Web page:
The pressing issue - at this time of grave crisis in the Church is that the faithful need alarm bells. Without them, most of us wouldn't wake up. Clergy haven't been called by the Lord to be priests looking for a 'quiet life'. If priests are called to do battle against demons, they can expect, if they follow the Lord, to have the odd confrontation with a parishioner or two who want liturgy tailored to what makes them feel 'comfortable'. Jesus Christ didn't come to make us feel comfortable. He came to turn disobedient, wandering children into faithful sons and daughters, worshippers of the Triune God. I have seen with my own eyes parishes be re-orientated towards the liturgical East over a period of about 10 years. I have seen this transition take place with comparatively little 'trouble' or complaint. It can be done sensitively, gradually, thoughtfully and carefully. Priests will never please everyone but they can please God.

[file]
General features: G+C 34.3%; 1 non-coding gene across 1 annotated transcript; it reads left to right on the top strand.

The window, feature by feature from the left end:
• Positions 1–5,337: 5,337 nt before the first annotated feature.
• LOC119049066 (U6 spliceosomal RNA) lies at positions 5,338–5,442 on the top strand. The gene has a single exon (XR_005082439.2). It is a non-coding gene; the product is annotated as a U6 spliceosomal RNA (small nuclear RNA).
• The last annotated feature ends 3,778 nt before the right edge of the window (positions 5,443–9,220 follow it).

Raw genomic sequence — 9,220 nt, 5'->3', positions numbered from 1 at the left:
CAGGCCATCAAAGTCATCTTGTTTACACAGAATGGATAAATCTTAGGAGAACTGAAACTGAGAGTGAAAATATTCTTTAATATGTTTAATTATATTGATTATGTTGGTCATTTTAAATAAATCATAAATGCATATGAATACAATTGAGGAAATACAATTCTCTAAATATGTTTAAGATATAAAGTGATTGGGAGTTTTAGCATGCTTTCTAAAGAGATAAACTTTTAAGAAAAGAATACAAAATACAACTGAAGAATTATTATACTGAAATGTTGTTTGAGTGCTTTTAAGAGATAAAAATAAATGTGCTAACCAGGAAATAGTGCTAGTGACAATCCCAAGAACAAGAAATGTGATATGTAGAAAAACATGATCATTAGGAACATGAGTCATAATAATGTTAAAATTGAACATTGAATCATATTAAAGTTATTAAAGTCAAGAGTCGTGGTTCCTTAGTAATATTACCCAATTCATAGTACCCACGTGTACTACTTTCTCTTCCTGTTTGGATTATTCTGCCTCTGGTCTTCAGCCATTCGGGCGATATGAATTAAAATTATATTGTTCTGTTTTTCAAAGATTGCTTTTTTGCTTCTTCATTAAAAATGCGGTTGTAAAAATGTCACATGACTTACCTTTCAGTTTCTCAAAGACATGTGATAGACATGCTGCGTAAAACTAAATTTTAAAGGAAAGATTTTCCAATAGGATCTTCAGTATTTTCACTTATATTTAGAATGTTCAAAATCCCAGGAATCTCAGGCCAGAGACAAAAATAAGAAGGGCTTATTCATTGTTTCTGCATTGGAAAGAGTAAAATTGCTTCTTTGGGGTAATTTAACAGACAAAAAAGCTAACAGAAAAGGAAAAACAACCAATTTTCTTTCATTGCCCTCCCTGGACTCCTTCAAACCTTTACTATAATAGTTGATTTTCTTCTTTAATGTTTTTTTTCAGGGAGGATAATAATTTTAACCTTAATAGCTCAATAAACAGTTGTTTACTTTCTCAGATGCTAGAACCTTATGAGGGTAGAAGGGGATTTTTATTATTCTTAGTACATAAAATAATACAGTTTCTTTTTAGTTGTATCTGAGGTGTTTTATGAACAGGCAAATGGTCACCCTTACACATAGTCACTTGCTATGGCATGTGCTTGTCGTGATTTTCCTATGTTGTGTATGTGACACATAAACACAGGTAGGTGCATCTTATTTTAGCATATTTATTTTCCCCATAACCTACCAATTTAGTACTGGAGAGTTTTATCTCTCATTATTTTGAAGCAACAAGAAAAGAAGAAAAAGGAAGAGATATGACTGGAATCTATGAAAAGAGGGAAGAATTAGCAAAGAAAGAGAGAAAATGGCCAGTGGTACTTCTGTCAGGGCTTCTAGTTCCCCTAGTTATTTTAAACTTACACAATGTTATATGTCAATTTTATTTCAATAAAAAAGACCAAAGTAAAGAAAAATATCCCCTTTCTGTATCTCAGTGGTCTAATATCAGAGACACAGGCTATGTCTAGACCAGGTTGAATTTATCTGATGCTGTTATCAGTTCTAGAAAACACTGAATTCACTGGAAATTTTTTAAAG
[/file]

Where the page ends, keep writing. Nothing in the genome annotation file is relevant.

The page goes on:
11 comments:

Celia said...

A couple of subjective comments. A few years ago a priest in my diocese who occasionally celebrated the EF Mass tried the experiment of celebrating the OF 'ad orientem' during Lent. He prepared the congregation and explained it to them and found to his surprise that there were no objections. But when asked by a traditionalist parishioner why in that case he didn't keep up the practice he said he thought people would object if it was permanent. Given the liberal, anti-tradition tendencies of most of the priests in the diocese that I've come across I suspect he was nervous of being labelled odd.
On the lay side- someone recently said to me that the most important thing about the Mass was that the priest should face him- to turn his back on 'the people of God' was insulting. When asked if he thought the Mass was about him or God he had no answer.

Jacobi said...

You are right about Cardinal Sarah.

The extraordinary thing at present is just how many bishops and priests are in denial about the mess the Church is in. The one thing we must not do is set alarm bells ringing it seems. That would never do. Just plod on quietly being nice to everyone and above all not , repeat not, even hint at problems or worse still, that not to be mentioned thing, Catholic doctrine.